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Cuckoo Cheating by NatureCuckoo: Cheating by Nature
by Nick Davies

From Bloomsbury:

The familiar call of the common cuckoo, ‘cuck-oo,’ has been a harbinger of spring ever since our ancestors walked out of Africa many thousands of years ago. However, for naturalist and scientist Nick Davies, the call is an invitation to solve an enduring puzzle: how does the cuckoo get away with laying its eggs in the nests of other birds and tricking them into raising young cuckoos rather than their own offspring?

Early observers who noticed a little warbler feeding a monstrously large cuckoo chick concluded the cuckoo’s lack of parental care was the result of faulty design by the Creator, and that the hosts chose to help the poor cuckoo. These quaint views of bad design and benevolence were banished after Charles Darwin proposed that the cuckoo tricks the hosts in an evolutionary battle, where hosts evolve better defenses against cuckoos and cuckoos, in turn, evolve better trickery to outwit the hosts.

For the last three decades, Davies has employed observation and field experiments to unravel the details of this evolutionary ‘arms race’ between cuckoos and their hosts. Like a detective, Davies and his colleagues studied adult cuckoo behavior, cuckoo egg markings, and cuckoo chick begging calls to discover exactly how cuckoos trick their hosts. For birding and evolution aficionados, Cuckoo is a lyrical and scientifically satisfying exploration of one of nature’s most astonishing and beautiful adaptations.


While I’m sure that pretty much everyone is aware of the cuckoo’s habit of nest parasitism, I’m sure there’s much more to the story. I must admit that I don’t know all that much about these birds, but am looking forward to reading this book to rectify that.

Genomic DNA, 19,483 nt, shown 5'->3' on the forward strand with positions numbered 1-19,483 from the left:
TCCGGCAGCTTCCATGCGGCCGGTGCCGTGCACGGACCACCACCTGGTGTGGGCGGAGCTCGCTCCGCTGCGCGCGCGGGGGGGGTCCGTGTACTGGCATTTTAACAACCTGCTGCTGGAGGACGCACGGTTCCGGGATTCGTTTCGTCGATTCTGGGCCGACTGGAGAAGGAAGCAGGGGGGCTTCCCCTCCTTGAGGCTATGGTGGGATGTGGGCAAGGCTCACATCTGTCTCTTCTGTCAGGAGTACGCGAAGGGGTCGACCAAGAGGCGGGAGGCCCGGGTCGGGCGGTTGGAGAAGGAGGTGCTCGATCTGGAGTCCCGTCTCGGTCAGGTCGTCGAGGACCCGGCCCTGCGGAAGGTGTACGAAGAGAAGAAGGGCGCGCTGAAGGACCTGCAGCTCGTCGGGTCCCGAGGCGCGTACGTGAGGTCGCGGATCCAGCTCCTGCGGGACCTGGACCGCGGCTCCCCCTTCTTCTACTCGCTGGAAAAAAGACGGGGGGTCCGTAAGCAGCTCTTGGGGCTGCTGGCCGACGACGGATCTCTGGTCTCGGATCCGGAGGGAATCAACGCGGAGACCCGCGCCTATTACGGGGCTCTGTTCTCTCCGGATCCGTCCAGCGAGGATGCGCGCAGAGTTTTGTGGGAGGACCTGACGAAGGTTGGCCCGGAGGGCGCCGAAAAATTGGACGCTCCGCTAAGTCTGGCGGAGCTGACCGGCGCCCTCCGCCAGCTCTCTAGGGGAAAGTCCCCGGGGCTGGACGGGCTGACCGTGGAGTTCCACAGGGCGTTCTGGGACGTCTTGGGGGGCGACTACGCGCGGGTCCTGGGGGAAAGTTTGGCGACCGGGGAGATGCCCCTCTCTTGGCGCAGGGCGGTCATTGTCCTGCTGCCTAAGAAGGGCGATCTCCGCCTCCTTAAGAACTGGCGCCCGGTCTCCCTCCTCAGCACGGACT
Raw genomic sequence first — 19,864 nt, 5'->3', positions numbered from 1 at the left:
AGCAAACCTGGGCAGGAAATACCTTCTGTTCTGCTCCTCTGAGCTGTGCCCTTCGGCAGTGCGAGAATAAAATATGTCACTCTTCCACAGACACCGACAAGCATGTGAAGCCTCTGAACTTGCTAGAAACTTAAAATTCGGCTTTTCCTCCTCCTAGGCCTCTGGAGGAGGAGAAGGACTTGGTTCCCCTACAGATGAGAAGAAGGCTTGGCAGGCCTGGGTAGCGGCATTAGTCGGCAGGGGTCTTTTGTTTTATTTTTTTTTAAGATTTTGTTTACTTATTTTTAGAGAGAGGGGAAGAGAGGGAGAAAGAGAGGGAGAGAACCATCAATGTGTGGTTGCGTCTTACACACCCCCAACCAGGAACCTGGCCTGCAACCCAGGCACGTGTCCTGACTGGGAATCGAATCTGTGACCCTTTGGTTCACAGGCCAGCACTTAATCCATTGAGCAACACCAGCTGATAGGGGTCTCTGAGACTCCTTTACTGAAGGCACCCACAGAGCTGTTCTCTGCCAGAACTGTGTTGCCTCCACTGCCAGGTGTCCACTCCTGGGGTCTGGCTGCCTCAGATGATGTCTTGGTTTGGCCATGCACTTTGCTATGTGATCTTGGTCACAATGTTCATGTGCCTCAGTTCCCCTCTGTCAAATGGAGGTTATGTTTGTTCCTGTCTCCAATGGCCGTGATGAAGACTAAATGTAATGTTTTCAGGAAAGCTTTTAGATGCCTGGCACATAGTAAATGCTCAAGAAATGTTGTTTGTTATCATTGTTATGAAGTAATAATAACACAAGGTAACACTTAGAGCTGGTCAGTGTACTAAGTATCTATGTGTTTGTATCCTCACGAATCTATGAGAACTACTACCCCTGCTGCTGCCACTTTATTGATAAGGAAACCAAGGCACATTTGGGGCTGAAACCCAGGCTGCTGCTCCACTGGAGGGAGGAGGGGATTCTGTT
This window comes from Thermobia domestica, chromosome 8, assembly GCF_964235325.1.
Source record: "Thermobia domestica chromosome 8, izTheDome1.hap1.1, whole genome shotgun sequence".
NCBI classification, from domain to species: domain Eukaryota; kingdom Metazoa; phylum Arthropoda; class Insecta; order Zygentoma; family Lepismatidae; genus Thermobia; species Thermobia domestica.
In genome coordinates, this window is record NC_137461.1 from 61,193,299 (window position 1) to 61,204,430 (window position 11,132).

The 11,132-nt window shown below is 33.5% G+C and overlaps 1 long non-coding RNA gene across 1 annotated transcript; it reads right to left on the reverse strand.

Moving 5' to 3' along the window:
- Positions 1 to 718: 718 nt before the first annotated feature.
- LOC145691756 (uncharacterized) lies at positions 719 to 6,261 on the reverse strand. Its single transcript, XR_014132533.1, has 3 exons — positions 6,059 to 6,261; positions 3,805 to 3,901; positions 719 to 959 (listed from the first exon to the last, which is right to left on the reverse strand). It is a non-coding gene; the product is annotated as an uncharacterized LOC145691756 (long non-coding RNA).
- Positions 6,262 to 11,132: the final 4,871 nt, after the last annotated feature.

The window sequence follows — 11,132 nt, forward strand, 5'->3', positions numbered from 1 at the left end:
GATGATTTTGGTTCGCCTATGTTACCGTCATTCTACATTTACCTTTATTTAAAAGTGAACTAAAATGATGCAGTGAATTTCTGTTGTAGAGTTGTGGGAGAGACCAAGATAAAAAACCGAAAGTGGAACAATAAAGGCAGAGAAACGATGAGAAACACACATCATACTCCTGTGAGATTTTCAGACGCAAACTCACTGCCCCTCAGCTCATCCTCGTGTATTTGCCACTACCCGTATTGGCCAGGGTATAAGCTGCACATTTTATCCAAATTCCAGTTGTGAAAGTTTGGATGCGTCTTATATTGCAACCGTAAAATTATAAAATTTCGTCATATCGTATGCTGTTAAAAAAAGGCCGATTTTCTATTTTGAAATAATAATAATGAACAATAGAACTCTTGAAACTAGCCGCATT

Cuckoo: Cheating by Nature
by Nick Davies
Hardcover; 320 pages
Bloomsbury; April 7, 2015
ISBN: 978-1620409527

I love the paintings of John James Audubon. I’ve long thrilled to see his works in various books, and have even been fortunate enough to gaze upon a selection of plates from the first editions. But never did it occur to me that his original watercolors could still exist. That is, until about three years ago, when the New-York Historical Society announced an exhibition of Audubon’s original works. It turns out that the society purchased the paintings from Audubon’s widow. The exhibit, Audubon’s Aviary, would display all of the paintings in the society’s possession. But it would do so over three years, with roughly a third of them exhibited at a time for just a few months during each of those years. 2015 marks the third, and final, exhibit.

I desperately wanted to see them. I wasn’t able to make the exhibits in 2013 or 2014, but finally got a chance this year. Being in a room surrounded by 130 of Audubon’s original watercolor paintings was awe-inspiring. I couldn’t get over the fact that I was inches away, separated only by thin glass, from paintings produced by Audubon’s own hand. It was unreal.

Audubon's Aviary exhibit at New-York Historical Society

Audubon's Aviary exhibit at New-York Historical Society

Audubon's Aviary exhibit at New-York Historical Society

From reading the book produced about this exhibit – Audubon’s Aviary: The Original Watercolors for The Birds of America (a review will be coming soon) – I discovered that many of Audubon’s paintings are actually collages. He would sometimes cut out a figure and adhere it to another painting. His Green Heron is a good example of this. Except, you can’t tell it from any print. You can see evidence of it in Audubon’s Aviary, as the images in that book are taken directly from the original paintings, but even then it’s not very clear unless you know what you’re looking for. But it’s glaringly obvious when looking at the original. The adult Green Heron was painted separately and then attached to this sheet, with the overlapping leaf cut out in such a way that the bird could be slid beneath it. It looks great as a print, but really pops in person.

Detail from Audubon's Green Heron

I’m sure there are many other details that you can discern from viewing these paintings in person, especially if you have any training in art. But to me, the best thing was the overall, subjective experience. Being surrounded by, and that close to, such greatness was overwhelming.

If you want to experience it for yourself you need to hurry, as this exhibit closes on May 10, 2015. After that, we’ll have to wait at least 10 years before being able to see these paintings again (according to the exhibit’s flyer, anyway). For more information see

The MerlinThe Merlin
by Richard Sale

From Snowfinch Publishing:

The Merlin is a fascinating small falcon, standing outside the usual grouping of the ‘True Falcons’, and with a range that is confined to northern climes, an exclusive preference that is shared by only one other, the much larger Gyrfalcon.